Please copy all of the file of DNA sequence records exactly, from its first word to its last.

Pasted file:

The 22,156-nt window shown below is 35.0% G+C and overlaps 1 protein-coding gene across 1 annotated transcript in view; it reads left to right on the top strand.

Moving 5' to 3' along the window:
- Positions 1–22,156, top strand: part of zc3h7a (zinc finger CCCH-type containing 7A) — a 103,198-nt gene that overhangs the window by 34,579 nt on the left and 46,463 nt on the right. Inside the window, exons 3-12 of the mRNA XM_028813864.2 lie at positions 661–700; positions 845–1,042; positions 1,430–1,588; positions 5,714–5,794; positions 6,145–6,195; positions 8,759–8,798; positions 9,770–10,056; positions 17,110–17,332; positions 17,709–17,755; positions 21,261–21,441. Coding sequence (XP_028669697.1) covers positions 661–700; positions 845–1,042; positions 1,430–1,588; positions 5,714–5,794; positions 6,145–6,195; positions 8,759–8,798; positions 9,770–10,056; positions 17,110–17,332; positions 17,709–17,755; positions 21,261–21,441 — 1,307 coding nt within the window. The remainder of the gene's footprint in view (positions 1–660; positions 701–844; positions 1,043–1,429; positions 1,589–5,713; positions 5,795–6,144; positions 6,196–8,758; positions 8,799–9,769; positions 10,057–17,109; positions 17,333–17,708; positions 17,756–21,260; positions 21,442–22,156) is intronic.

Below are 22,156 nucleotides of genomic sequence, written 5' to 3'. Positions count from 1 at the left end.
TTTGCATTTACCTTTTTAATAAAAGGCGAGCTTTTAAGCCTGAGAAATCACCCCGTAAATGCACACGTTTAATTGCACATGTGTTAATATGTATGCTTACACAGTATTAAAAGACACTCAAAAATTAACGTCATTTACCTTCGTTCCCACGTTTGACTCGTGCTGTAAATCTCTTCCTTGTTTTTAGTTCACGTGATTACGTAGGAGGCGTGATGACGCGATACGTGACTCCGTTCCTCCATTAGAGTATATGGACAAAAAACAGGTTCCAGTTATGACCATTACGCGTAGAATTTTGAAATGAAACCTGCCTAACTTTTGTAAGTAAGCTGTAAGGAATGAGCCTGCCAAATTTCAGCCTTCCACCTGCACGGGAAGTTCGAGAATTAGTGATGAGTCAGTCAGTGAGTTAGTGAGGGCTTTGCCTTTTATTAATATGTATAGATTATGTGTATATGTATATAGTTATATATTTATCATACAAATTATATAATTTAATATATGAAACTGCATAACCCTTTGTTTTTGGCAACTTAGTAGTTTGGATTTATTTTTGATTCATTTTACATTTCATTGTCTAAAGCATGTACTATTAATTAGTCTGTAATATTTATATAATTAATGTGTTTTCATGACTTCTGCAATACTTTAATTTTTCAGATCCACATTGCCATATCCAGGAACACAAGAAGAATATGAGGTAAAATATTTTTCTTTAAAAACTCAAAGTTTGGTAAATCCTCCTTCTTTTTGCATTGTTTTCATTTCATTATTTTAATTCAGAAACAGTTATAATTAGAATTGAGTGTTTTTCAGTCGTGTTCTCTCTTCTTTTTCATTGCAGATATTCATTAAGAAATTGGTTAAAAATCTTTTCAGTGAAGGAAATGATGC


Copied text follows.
The 22,156-nt window shown below is 35.0% G+C and overlaps 1 protein-coding gene across 1 annotated transcript in view; it reads left to right on the top strand.

Moving 5' to 3' along the window:
- Positions 1–22,156, top strand: part of zc3h7a (zinc finger CCCH-type containing 7A) — a 103,198-nt gene that overhangs the window by 34,579 nt on the left and 46,463 nt on the right. Inside the window, exons 3-12 of the mRNA XM_028813864.2 lie at positions 661–700; positions 845–1,042; positions 1,430–1,588; positions 5,714–5,794; positions 6,145–6,195; positions 8,759–8,798; positions 9,770–10,056; positions 17,110–17,332; positions 17,709–17,755; positions 21,261–21,441. Coding sequence (XP_028669697.1) covers positions 661–700; positions 845–1,042; positions 1,430–1,588; positions 5,714–5,794; positions 6,145–6,195; positions 8,759–8,798; positions 9,770–10,056; positions 17,110–17,332; positions 17,709–17,755; positions 21,261–21,441 — 1,307 coding nt within the window. The remainder of the gene's footprint in view (positions 1–660; positions 701–844; positions 1,043–1,429; positions 1,589–5,713; positions 5,795–6,144; positions 6,196–8,758; positions 8,799–9,769; positions 10,057–17,109; positions 17,333–17,708; positions 17,756–21,260; positions 21,442–22,156) is intronic.

Below are 22,156 nucleotides of genomic sequence, written 5' to 3'. Positions count from 1 at the left end.
TTTGCATTTACCTTTTTAATAAAAGGCGAGCTTTTAAGCCTGAGAAATCACCCCGTAAATGCACACGTTTAATTGCACATGTGTTAATATGTATGCTTACACAGTATTAAAAGACACTCAAAAATTAACGTCATTTACCTTCGTTCCCACGTTTGACTCGTGCTGTAAATCTCTTCCTTGTTTTTAGTTCACGTGATTACGTAGGAGGCGTGATGACGCGATACGTGACTCCGTTCCTCCATTAGAGTATATGGACAAAAAACAGGTTCCAGTTATGACCATTACGCGTAGAATTTTGAAATGAAACCTGCCTAACTTTTGTAAGTAAGCTGTAAGGAATGAGCCTGCCAAATTTCAGCCTTCCACCTGCACGGGAAGTTCGAGAATTAGTGATGAGTCAGTCAGTGAGTTAGTGAGGGCTTTGCCTTTTATTAATATGTATAGATTATGTGTATATGTATATAGTTATATATTTATCATACAAATTATATAATTTAATATATGAAACTGCATAACCCTTTGTTTTTGGCAACTTAGTAGTTTGGATTTATTTTTGATTCATTTTACATTTCATTGTCTAAAGCATGTACTATTAATTAGTCTGTAATATTTATATAATTAATGTGTTTTCATGACTTCTGCAATACTTTAATTTTTCAGATCCACATTGCCATATCCAGGAACACAAGAAGAATATGAGGTAAAATATTTTTCTTTAAAAACTCAAAGTTTGGTAAATCCTCCTTCTTTTTGCATTGTTTTCATTTCATTATTTTAATTCAGAAACAGTTATAATTAGAATTGAGTGTTTTTCAGTCGTGTTCTCTCTTCTTTTTCATTGCAGATATTCATTAAGAAATTGGTTAAAAATCTTTTCAGTGAAGGAAATGATGC